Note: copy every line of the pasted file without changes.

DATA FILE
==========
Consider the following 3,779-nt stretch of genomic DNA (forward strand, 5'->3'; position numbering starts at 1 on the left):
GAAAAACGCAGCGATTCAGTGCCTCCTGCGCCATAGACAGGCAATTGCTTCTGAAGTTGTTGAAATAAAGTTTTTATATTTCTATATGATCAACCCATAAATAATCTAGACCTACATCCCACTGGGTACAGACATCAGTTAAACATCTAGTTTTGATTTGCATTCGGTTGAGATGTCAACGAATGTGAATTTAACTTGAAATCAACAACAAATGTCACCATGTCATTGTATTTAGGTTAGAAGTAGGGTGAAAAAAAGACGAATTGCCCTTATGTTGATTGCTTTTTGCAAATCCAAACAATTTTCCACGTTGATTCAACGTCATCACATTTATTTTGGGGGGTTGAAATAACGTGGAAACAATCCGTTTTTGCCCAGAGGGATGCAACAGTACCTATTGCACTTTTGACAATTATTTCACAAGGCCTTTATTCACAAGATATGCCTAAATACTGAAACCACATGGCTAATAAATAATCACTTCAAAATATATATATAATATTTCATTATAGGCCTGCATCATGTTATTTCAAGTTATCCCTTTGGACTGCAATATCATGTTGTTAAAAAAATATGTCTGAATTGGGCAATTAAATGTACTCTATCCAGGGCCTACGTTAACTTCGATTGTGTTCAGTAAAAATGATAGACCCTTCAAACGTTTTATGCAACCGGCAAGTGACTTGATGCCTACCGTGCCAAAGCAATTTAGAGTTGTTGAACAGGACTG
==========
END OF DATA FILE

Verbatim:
Consider the following 3,779-nt stretch of genomic DNA (forward strand, 5'->3'; position numbering starts at 1 on the left):
GAAAAACGCAGCGATTCAGTGCCTCCTGCGCCATAGACAGGCAATTGCTTCTGAAGTTGTTGAAATAAAGTTTTTATATTTCTATATGATCAACCCATAAATAATCTAGACCTACATCCCACTGGGTACAGACATCAGTTAAACATCTAGTTTTGATTTGCATTCGGTTGAGATGTCAACGAATGTGAATTTAACTTGAAATCAACAACAAATGTCACCATGTCATTGTATTTAGGTTAGAAGTAGGGTGAAAAAAAGACGAATTGCCCTTATGTTGATTGCTTTTTGCAAATCCAAACAATTTTCCACGTTGATTCAACGTCATCACATTTATTTTGGGGGGTTGAAATAACGTGGAAACAATCCGTTTTTGCCCAGAGGGATGCAACAGTACCTATTGCACTTTTGACAATTATTTCACAAGGCCTTTATTCACAAGATATGCCTAAATACTGAAACCACATGGCTAATAAATAATCACTTCAAAATATATATATAATATTTCATTATAGGCCTGCATCATGTTATTTCAAGTTATCCCTTTGGACTGCAATATCATGTTGTTAAAAAAATATGTCTGAATTGGGCAATTAAATGTACTCTATCCAGGGCCTACGTTAACTTCGATTGTGTTCAGTAAAAATGATAGACCCTTCAAACGTTTTATGCAACCGGCAAGTGACTTGATGCCTACCGTGCCAAAGCAATTTAGAGTTGTTGAACAGGACTG